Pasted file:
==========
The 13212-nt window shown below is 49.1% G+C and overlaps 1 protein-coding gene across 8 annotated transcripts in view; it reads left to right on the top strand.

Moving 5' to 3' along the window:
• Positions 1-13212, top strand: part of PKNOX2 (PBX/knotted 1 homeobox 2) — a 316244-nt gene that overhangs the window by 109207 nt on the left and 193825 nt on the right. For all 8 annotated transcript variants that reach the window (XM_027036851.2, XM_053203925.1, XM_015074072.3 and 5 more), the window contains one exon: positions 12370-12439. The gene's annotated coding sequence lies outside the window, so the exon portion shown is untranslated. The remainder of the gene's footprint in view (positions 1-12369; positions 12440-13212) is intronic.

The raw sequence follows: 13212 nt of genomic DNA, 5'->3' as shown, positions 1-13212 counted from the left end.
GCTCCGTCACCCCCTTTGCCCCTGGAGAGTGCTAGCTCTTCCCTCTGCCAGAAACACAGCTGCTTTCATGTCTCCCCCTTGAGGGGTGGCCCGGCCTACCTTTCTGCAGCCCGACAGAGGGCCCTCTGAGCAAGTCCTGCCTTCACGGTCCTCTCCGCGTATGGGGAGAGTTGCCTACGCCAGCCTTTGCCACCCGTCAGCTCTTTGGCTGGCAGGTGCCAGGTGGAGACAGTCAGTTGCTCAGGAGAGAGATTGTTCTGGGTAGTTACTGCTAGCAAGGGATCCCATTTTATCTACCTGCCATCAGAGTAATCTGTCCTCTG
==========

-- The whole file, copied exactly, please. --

The 13212-nt window shown below is 49.1% G+C and overlaps 1 protein-coding gene across 8 annotated transcripts in view; it reads left to right on the top strand.

Moving 5' to 3' along the window:
• Positions 1-13212, top strand: part of PKNOX2 (PBX/knotted 1 homeobox 2) — a 316244-nt gene that overhangs the window by 109207 nt on the left and 193825 nt on the right. For all 8 annotated transcript variants that reach the window (XM_027036851.2, XM_053203925.1, XM_015074072.3 and 5 more), the window contains one exon: positions 12370-12439. The gene's annotated coding sequence lies outside the window, so the exon portion shown is untranslated. The remainder of the gene's footprint in view (positions 1-12369; positions 12440-13212) is intronic.

The raw sequence follows: 13212 nt of genomic DNA, 5'->3' as shown, positions 1-13212 counted from the left end.
GCTCCGTCACCCCCTTTGCCCCTGGAGAGTGCTAGCTCTTCCCTCTGCCAGAAACACAGCTGCTTTCATGTCTCCCCCTTGAGGGGTGGCCCGGCCTACCTTTCTGCAGCCCGACAGAGGGCCCTCTGAGCAAGTCCTGCCTTCACGGTCCTCTCCGCGTATGGGGAGAGTTGCCTACGCCAGCCTTTGCCACCCGTCAGCTCTTTGGCTGGCAGGTGCCAGGTGGAGACAGTCAGTTGCTCAGGAGAGAGATTGTTCTGGGTAGTTACTGCTAGCAAGGGATCCCATTTTATCTACCTGCCATCAGAGTAATCTGTCCTCTG